Steroids, like other abused substances, have sparked a lot of debate. Despite the fact that they have been connected by the media to serious and fatal side effects, as well as high mortality rates, they have been routinely used in traditional medicine with a well-accepted side effect profile, as long as patients are examined for clear consequences on a regular basis.
This debate has raged for years, as evidenced by the fact that football player Lyle Alzado was diagnosed with cancer, which he blamed to steroid misuse. Basically, despite the fact that steroids have been linked to cancer, particularly liver cancer, there was no proof that steroids killed Alzado. Steroids for sale were not a factor in his tragic death, according to his doctors.
Another alleged and contentious side effect is the notion that steroids have resulted in the suicide of many young people. Despite the fact that low testosterone levels are known to cause depression and that stopping a cycle of steroids reduces testosterone levels, the claim that steroids are the primary cause of suicidal attempts among teenagers has remained unsubstantiated.
This is despite the fact that many bodybuilders among teenagers have been caught using steroids. Since the early 1960s, there have been very few research in medical literature that have looked into the possibility of a link between steroids and suicidal attempt. Arnold Schwarzenegger has been involved in the steroid debate as well. He acknowledged to using steroids during his long bodybuilding career, but before they were made illegal, he had to have heart surgery.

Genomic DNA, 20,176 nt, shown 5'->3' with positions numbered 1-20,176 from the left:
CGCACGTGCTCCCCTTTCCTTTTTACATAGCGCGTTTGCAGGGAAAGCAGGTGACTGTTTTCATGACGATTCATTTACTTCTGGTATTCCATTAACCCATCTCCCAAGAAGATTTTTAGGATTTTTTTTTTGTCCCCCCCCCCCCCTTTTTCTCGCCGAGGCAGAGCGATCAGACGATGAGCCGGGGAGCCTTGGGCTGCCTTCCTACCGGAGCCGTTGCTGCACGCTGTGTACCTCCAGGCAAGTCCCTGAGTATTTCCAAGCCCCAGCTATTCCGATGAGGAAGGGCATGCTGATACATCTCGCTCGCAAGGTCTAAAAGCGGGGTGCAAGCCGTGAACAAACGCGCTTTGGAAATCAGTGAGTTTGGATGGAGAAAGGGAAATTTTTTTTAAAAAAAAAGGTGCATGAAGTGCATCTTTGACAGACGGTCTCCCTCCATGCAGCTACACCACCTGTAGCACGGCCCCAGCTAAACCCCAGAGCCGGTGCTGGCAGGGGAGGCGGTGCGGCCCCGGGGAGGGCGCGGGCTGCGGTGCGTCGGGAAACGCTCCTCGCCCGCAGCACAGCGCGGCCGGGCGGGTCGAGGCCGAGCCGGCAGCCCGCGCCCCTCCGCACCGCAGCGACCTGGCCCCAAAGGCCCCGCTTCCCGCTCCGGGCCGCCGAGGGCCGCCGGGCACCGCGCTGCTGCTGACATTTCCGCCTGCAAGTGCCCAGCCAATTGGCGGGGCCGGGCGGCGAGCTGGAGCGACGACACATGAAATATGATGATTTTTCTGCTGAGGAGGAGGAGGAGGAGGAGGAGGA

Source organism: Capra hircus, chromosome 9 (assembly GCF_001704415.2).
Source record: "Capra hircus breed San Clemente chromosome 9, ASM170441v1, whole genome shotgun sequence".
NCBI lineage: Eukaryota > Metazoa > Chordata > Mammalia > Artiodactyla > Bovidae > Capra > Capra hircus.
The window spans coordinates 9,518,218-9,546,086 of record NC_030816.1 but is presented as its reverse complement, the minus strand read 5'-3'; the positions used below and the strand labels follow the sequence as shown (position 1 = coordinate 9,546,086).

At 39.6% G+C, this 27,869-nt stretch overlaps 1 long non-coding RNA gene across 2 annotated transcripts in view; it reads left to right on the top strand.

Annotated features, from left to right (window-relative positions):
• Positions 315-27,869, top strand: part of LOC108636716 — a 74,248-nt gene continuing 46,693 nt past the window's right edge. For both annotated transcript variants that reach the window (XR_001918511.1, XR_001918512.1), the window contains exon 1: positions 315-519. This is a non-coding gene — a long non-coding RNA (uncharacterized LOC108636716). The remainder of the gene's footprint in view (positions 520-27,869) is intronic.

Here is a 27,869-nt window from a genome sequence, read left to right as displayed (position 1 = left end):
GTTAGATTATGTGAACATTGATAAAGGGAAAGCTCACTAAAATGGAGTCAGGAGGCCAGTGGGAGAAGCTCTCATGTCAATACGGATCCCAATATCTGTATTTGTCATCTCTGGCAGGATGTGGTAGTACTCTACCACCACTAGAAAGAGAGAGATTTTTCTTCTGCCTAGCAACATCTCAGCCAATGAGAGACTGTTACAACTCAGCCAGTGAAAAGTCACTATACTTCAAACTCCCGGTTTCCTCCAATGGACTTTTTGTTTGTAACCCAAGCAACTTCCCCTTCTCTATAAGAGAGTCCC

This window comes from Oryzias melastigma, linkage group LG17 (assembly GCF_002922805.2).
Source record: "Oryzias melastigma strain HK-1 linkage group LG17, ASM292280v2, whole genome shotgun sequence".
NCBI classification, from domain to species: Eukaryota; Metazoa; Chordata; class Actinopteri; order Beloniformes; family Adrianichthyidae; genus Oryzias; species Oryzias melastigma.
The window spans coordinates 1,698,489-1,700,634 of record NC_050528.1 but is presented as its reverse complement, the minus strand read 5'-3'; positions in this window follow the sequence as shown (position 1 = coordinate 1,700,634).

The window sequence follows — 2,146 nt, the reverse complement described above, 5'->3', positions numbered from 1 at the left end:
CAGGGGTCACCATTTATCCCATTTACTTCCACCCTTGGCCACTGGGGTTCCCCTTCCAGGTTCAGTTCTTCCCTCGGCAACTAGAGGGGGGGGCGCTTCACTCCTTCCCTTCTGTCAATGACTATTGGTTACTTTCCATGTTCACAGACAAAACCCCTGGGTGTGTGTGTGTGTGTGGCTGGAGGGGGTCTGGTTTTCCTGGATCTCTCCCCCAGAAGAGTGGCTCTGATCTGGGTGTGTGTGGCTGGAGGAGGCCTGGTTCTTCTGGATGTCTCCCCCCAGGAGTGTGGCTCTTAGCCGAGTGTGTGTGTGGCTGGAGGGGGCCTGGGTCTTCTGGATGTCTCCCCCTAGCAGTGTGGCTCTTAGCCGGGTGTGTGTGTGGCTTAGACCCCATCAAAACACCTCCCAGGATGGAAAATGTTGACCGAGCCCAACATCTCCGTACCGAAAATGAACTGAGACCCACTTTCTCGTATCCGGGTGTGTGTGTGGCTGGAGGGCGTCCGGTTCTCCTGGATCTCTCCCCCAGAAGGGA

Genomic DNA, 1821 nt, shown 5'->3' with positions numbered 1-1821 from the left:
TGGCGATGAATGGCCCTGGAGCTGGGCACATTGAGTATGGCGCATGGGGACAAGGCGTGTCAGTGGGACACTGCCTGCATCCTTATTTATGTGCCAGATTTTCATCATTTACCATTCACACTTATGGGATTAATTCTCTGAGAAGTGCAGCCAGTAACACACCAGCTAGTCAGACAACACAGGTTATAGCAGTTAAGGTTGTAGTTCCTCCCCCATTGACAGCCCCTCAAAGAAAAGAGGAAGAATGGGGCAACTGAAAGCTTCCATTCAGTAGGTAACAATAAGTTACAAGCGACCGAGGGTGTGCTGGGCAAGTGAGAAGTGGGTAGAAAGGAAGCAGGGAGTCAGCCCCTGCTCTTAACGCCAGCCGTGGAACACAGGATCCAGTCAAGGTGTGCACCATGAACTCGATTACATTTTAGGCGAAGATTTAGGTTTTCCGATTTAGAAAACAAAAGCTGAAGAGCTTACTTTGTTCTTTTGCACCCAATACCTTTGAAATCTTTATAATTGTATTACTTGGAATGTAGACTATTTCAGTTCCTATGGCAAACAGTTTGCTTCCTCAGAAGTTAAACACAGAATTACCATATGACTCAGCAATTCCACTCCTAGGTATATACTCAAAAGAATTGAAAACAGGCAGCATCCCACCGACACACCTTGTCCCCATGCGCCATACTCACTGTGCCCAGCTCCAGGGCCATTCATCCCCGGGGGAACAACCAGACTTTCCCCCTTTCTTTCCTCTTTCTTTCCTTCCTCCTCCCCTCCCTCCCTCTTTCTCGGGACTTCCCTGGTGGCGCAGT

Many people assumed it was due to steroid use. Steroids, on the other hand, can produce abnormal growth and thickness of the left ventricle of the heart. Arnold was born with a congenital genetic abnormality that caused his aortic valve to have two cusps instead of the customary three. This is a disorder that worsens with age and causes issues.
Aggression and hypomania have been linked to steroid use, while the link between steroids and aggression is yet unknown. While some research have demonstrated a link between mania-like symptoms and steroids, more recent studies have cast doubt on such conclusions. It has also been postulated and stated that studies that reveal a strong link between aggression and the use of steroids have been skewed by the fact that users and abusers of steroids had a cluster B of personality disorders prior to the injection of steroids.
In addition, numerous strong and large case investigations have essentially concluded that steroids have very little or non-realistic influence on the increase of violent behavior cases. Aggression and rage are, in reality, personality disorders with a root cause that extends beyond substance abuse and misuse.